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Nancy Napier: What remote Boise can learn from remote Brisbane in Australia

Dear Mayor Dave Bieter, Last year, I visited Brisbane, Australia, and felt like I was in a version of Boise-of-the-Future, if we’re lucky.

I had no idea what Brisbane is like. I’ve seen photos of Australia, probably the same ones you’ve seen — of Ularu (Ayers Rock), koalas, the Great Barrier Reef and Sydney’s Opera House. But then I visited Brisbane.

And what’s so great about it?

First, the setting. Think big blue skies most of the year; think river running through town; think parks, clean streets, people running and biking; and think “university along the river.” Sound like someplace you know?

Now think 3 million people, a river wide and calm enough for a ferry system, stopping at 20-plus spots every 10 minutes. Think pride in city and openness of spirit.

It feels like Boise — a human scale, even in the skyscrapers downtown, and a public market (don’t get me started on how much I love mangos there). To top it off, Brisbane in 2009 was rated the 16th most livable city in the world by The Economist Intelligence Unit.

So yes, things seem pretty good in Brisbane, and I think we could learn from it.

On the first day of my visit, I asked a native why he loved the city. The answer: the weather and the city planning. Huh? When’s the last time I heard that city planning was a reason to love a city?

In Brisbane, city planning — not my field at all — seems deliberate, future-oriented and relatively apolitical. But it started small. The trigger that seemed to start the ball was hosting the Commonwealth Games in 1982. That put the city on the big map, worldwide.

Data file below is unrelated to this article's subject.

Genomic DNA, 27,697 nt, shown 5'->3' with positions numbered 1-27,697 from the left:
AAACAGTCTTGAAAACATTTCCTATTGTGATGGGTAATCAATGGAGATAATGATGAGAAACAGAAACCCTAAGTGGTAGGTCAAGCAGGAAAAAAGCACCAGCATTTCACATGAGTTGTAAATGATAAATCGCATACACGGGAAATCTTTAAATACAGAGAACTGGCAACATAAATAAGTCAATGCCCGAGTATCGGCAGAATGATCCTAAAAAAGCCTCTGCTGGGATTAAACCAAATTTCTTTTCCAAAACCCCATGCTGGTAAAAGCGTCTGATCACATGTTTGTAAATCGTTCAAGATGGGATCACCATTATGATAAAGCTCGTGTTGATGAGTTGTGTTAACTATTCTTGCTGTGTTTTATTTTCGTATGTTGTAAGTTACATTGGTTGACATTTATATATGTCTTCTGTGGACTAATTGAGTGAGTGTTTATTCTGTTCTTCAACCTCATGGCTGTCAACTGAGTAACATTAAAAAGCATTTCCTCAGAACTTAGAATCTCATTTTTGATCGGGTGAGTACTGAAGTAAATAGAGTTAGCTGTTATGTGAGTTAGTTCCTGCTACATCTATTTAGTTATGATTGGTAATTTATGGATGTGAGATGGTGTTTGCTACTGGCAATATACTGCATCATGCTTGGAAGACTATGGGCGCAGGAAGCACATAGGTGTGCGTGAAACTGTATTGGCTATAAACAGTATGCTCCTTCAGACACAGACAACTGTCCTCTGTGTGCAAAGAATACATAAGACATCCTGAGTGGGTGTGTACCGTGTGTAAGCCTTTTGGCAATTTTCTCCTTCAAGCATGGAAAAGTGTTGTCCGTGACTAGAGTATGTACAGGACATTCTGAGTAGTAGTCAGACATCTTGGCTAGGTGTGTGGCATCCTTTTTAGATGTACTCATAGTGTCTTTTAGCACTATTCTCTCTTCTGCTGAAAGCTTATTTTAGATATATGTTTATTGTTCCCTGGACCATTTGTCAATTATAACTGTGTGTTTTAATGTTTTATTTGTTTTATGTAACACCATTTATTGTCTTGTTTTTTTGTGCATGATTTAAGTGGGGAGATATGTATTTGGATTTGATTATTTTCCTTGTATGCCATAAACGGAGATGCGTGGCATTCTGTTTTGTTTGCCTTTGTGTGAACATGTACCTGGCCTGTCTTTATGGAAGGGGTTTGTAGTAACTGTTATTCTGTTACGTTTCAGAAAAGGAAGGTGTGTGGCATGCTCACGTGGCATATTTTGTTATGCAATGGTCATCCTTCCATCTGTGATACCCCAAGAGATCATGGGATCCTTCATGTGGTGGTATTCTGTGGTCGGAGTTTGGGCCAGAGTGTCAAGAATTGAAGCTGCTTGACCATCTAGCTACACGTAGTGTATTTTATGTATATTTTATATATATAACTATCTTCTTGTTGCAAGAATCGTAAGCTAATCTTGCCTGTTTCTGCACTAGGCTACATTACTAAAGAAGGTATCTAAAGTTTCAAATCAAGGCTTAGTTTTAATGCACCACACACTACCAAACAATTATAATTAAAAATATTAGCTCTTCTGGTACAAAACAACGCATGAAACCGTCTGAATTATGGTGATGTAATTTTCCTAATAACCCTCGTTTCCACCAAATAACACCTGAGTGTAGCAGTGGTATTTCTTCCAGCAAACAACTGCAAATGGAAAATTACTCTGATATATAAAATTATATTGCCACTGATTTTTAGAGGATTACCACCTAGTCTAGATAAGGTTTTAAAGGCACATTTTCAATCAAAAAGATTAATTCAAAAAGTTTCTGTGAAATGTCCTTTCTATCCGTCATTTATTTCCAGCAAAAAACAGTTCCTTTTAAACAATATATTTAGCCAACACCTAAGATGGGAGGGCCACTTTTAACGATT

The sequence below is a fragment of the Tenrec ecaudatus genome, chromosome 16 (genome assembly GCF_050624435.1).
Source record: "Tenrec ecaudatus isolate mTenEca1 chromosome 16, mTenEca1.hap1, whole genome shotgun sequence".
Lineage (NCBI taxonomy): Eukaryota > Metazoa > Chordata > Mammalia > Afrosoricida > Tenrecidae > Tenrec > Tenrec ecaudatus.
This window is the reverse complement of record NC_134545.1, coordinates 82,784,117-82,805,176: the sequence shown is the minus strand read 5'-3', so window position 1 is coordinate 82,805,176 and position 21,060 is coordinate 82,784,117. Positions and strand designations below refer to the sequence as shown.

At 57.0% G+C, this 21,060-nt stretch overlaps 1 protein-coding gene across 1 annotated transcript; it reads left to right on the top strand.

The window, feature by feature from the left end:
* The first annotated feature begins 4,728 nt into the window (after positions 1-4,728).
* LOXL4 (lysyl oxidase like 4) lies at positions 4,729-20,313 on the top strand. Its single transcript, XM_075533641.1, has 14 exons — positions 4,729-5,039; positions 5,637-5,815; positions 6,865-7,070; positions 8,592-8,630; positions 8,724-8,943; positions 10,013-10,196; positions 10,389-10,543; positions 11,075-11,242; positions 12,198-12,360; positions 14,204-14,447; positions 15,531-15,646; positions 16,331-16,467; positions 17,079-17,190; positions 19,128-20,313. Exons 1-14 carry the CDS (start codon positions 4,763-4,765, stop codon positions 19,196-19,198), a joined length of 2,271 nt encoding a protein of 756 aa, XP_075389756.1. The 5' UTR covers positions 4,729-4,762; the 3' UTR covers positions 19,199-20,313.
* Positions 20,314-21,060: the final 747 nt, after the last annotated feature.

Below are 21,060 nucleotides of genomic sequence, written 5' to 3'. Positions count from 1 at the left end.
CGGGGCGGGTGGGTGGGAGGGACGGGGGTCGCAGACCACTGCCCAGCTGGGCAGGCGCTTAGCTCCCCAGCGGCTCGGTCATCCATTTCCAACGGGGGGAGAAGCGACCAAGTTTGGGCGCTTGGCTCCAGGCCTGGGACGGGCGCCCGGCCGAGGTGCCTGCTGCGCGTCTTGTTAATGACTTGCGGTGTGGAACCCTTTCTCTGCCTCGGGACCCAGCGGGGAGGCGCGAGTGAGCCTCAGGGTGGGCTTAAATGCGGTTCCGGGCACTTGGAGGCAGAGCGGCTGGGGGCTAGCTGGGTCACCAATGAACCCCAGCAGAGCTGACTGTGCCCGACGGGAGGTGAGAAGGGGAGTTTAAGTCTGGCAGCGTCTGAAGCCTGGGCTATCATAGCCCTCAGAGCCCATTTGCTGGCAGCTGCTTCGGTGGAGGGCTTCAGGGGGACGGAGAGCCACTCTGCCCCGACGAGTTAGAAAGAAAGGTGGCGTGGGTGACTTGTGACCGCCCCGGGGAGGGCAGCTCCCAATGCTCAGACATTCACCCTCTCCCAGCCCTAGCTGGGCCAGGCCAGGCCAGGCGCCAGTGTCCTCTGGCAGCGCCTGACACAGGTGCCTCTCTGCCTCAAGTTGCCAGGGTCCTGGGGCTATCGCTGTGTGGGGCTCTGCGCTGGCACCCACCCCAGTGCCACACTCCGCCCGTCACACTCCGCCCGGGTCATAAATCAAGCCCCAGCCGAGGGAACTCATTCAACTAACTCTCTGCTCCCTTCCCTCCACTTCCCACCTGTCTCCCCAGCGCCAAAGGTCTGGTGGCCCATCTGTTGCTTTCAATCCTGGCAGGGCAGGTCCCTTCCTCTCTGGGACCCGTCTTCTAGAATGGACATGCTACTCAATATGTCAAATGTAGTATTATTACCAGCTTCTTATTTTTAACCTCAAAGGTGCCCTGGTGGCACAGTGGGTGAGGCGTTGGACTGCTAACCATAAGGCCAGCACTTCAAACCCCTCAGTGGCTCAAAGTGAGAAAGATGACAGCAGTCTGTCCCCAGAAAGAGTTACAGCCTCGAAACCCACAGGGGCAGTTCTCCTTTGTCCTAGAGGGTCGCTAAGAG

Then people from in and out of Australia swarmed in. They moved for lifestyle: They wanted a “sea change” (to live by the beach) and a “tree change” (to live on a small bit of land). Retirees moved in, and the state government supported key industries (bioscience) and recruited new firms (e.g., Virgin Air).

Boise already does some of this. But one thing we might learn to do better is to view education as an investment or an industry in itself. Flocks of students from abroad go to Brisbane and pay full fare for the privilege. Its universities are top-notch, affordable, safe and connected to the community so that the university, business and government work together to be sure educated people stay and jobs grow. If we want Idaho to move from being No. 1 in the lowest-paid jobs in America, we need a few changes there.

After I gave a talk to Brisbane community leaders, I met a person working in state government who builds connections across universities (what a concept) and within universities (ditto), to find ways that collaboration and innovation can boost industry growth and development — from mining to agriculture, high tech to arts. His other goal: bringing innovation into government, not just into business.

So I got to wondering: Maybe the most remote American city could learn from one of the world’s most remote cities Down Under. I’ll be happy to carry your bags.